"A British Affair” 

February 7, 2022

7:30 pm

Laurel Heights Church

227 West Woodlawn Ave., SA, TX

Elizabeth Klein Teplitsky, flute

Kristin Jackson, flute 

Paul Lueders, oboe

Ilya Shterenberg, clarinet

Sharon Kuster, bassoon 

Eric Gratz, violin

Daniel Wang, viola

Allan Steele, cello

Benjamin Britten - Six Metamorphoses after Ovid for Solo oboe Op. 49 (selections)

     I. Pan 

     II. Phateon 

     V. Narcissus 

     VI. Arethusa 


Edward Elgar - Harmony Music No. 5 for 2 Flutes, Oboe, Clarinet and Bassoon 

     I. Allegro moderato "The Mission" 

     II. Menuetto - Trio 

     III. Andante "Noah's Ark" 

     IV. Finale 




Malcolm Arnold - Fantasy for Flute and Clarinet 


Gustav Holst - Sextet in e minor for Oboe, Clarinet, Bassoon, Violin, Viola and Cello 

     I. Moderato 

     II. Scherzo. Allegro Vivace 

     III. Adagio 

     IV. Tema. Allegretto 


This concert is sponsored in part by a generous gift from Dr. James Griffin and Dr. Margo Denke

*programs and personnel subject to change

Program Notes, written by Mark Teplitsky


Benjamin Britten (1913-1976)

Six Metamorphoses after Ovid for Solo oboe Op. 49 


Britten composed the Six Metamorphoses after Ovid for solo oboe in 1951. The name for the work is drawn directly from the Metamorphoses written by the Roman poet Ovid, one of the greatest contributors to Latin literature. The six movements in the solo work are each titled after a mythological character Ovid references in his work. The entire work serves as an excellent reflection of Britten’s ability to transpose words into musical imagery, often with a preference for the darker narratives. The first movement, titled Pan, is improvisatory in nature, reflecting on the goat god’s favorite pastime of playing his pan flute. The second movement, Phaeton, tells of a hero’s rise and fall from Heaven. The third movement, Niobe, uses the oboe to mimic the weeping sound of having lost fourteen children. The fourth movement is a cacophonous imitation of the chatter one might hear when sitting next to the god of wine, Bacchus. The fifth movement, titled Narcissus, reflects on a man who stared at his reflection too much and finally the last movement, Arethusa, finishes the work with a lyrical interpretation of a woman whose love for a river god turns her into a fountain. How Britten made time to study the fifteen tome set by Ovid is a mystery to us all, but his fascination with mythology and the varied colors a great oboist can produce make for a unique combination!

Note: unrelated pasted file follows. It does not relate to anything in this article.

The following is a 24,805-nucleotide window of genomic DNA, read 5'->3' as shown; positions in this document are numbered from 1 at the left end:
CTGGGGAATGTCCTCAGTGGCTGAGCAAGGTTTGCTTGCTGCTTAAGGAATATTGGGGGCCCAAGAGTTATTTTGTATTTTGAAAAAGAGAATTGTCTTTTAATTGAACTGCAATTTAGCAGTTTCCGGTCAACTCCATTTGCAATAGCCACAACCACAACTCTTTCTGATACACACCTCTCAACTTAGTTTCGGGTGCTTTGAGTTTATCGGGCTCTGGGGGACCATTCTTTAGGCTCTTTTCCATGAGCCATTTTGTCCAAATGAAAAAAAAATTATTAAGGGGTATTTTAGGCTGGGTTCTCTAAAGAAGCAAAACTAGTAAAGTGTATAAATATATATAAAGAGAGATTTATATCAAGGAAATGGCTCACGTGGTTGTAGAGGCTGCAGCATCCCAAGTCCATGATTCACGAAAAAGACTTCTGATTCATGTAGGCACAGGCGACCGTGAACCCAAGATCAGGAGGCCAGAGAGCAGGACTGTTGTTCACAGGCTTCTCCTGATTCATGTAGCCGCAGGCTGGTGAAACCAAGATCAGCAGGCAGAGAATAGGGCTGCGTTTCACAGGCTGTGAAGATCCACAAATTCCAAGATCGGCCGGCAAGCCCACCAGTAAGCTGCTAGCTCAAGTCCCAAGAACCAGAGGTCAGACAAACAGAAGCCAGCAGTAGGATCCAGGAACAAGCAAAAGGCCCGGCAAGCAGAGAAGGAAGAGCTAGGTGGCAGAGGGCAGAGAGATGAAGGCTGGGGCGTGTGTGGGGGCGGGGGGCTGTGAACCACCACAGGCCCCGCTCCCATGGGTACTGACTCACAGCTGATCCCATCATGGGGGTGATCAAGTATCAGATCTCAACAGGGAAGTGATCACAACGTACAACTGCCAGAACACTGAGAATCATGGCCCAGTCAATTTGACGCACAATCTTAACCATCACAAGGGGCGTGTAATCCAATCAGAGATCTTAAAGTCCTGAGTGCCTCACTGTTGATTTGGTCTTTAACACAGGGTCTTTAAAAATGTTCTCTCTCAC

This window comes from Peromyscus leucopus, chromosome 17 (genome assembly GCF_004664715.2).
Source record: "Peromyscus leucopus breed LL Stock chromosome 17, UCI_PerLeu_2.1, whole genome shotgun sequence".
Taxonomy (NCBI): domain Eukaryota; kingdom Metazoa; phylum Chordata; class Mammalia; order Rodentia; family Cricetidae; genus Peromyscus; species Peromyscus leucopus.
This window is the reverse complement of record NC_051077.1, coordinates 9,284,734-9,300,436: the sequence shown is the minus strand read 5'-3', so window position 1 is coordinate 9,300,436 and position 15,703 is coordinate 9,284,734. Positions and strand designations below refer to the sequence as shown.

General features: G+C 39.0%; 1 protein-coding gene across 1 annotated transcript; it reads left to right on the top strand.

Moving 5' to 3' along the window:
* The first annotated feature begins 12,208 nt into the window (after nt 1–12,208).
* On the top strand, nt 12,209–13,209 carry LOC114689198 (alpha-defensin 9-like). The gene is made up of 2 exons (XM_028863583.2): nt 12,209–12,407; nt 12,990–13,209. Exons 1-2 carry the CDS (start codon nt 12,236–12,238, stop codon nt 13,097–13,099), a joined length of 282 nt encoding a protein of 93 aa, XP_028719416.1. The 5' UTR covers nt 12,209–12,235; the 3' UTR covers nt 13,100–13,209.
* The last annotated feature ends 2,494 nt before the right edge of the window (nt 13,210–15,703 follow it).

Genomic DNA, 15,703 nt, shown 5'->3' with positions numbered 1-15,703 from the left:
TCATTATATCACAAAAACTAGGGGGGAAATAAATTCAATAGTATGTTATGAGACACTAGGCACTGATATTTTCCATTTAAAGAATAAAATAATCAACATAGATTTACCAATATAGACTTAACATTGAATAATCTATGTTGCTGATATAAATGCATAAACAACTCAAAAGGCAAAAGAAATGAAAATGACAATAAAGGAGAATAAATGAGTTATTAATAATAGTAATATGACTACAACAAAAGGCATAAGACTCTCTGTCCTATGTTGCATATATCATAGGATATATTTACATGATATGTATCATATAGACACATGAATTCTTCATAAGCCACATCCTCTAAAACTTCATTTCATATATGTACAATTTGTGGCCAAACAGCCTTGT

Edward Elgar (1857-1934)

Harmony Music No. 5 for 2 Flutes, Oboe, Clarinet and Bassoon 


Sir Edward William Elgar was born to a typical, but musical, family in a small town near Worcester, England, but grew to become one of England’s most recognized composers, getting knighted in 1904 for his contributions to music under the Crown. Ironically, Elgar was known to describe himself as an outsider, with most of his musical influences being drawn from continental Europe, rather than his home country. It wasn’t until his forties that Elgar became a recognized name with the completion of the famous Enigma Variations and Cello Concerto. While influenced by German composers such as Brahms and Wagner, especially in their use of chromaticism, Elgar drew on the 19th century French composers, such as Saint-Saëns and Berlioz, to develop his style in orchestration. Composed over a series of years, Elgar’s Harmony Music 1-7 were charmingly conceived through friendship. Incredibly, Elgar, who played bassoon himself, although quite poorly, organized regular woodwind chamber readings with his two brothers Frank and William, Hubert Leicester, the Mayor of Worcester, and councilman Frank Exton. These Harmony Music compositions, which range from 4 to 25 minutes in length, helped Elgar develop his woodwind writing for his later orchestral works.


Malcolm Arnold (1921-2006)

Fantasy for Flute and Clarinet 


English composer Sir Malcolm Henry Arnold developed his tuneful and soulful style in part through his many theatre commissions, but also through the hundred plus film scores he composed. An accomplished trumpet player (principal of the London Philharmonic Orchestra and BBC Symphony Orchestra by age 25), Arnold was open minded to music other than the traditional string quartet. Arnold composed the Fantasy for Flute and Clarinet in the early 1960s, at a time when he was very drawn by movies scores. Despite being a very short work, the work clearly displays Arnold’s forced dissonance and heartfelt tunes. The Fantasy was written to be played by his two children, Katherine and Robert.



Gustav Holst (1874-1934)

Sextet in e minor for Oboe, Clarinet, Bassoon, Violin, Viola and Cello 


Born in Gloucestershire, in South Western England, Gustav Holst had a mixed heritage of British, Swedish, Latvian and German ancestry with three generations of professional musicians on his mother’s side. As is with many composers, Holst was not able to sustain himself financially through his compositions in his early career, so he worked as a professional trombonist, pedagogue, and piano accompanist. Heavily influenced by German composers Strauss and Wagner, Holst did not develop a unique personal writing style until much later in his life, specifically after becoming familiar with Ravel’s music. This German-French influence, not unlike that of Elgar’s, drew Holst to compose in Romantic fashion but with the use of English folk songs. Discovered after Gustav Holst’s death, the Sextet in e minor was composed at the turn of the century, in the year 1900. Composed in four movements, the Sextet calls for a rare mix of woodwinds and strings, emulating the sound of a chamber orchestra. Influenced by the Romantic greats, the German styles of Mendelssohn, Schumann and Brahms are clear throughout the English composer’s work.